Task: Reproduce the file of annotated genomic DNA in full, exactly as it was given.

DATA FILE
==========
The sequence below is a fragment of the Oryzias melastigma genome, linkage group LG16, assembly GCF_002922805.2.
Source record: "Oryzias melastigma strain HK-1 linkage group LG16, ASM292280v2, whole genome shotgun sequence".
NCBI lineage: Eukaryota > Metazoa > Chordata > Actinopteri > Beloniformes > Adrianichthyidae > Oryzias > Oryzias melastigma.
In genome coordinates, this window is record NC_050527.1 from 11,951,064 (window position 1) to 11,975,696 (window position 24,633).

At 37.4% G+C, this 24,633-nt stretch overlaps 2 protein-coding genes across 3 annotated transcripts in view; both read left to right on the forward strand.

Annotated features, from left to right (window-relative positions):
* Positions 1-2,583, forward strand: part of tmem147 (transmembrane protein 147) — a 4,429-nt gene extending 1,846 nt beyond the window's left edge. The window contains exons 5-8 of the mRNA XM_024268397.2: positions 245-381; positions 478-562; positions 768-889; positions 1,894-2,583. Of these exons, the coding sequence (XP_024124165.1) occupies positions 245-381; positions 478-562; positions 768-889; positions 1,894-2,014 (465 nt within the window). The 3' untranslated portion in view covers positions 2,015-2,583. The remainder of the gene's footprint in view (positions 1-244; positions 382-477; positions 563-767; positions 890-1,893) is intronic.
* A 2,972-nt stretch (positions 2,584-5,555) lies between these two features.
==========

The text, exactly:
The sequence below is a fragment of the Oryzias melastigma genome, linkage group LG16, assembly GCF_002922805.2.
Source record: "Oryzias melastigma strain HK-1 linkage group LG16, ASM292280v2, whole genome shotgun sequence".
NCBI lineage: Eukaryota > Metazoa > Chordata > Actinopteri > Beloniformes > Adrianichthyidae > Oryzias > Oryzias melastigma.
In genome coordinates, this window is record NC_050527.1 from 11,951,064 (window position 1) to 11,975,696 (window position 24,633).

At 37.4% G+C, this 24,633-nt stretch overlaps 2 protein-coding genes across 3 annotated transcripts in view; both read left to right on the forward strand.

Annotated features, from left to right (window-relative positions):
* Positions 1-2,583, forward strand: part of tmem147 (transmembrane protein 147) — a 4,429-nt gene extending 1,846 nt beyond the window's left edge. The window contains exons 5-8 of the mRNA XM_024268397.2: positions 245-381; positions 478-562; positions 768-889; positions 1,894-2,583. Of these exons, the coding sequence (XP_024124165.1) occupies positions 245-381; positions 478-562; positions 768-889; positions 1,894-2,014 (465 nt within the window). The 3' untranslated portion in view covers positions 2,015-2,583. The remainder of the gene's footprint in view (positions 1-244; positions 382-477; positions 563-767; positions 890-1,893) is intronic.
* A 2,972-nt stretch (positions 2,584-5,555) lies between these two features.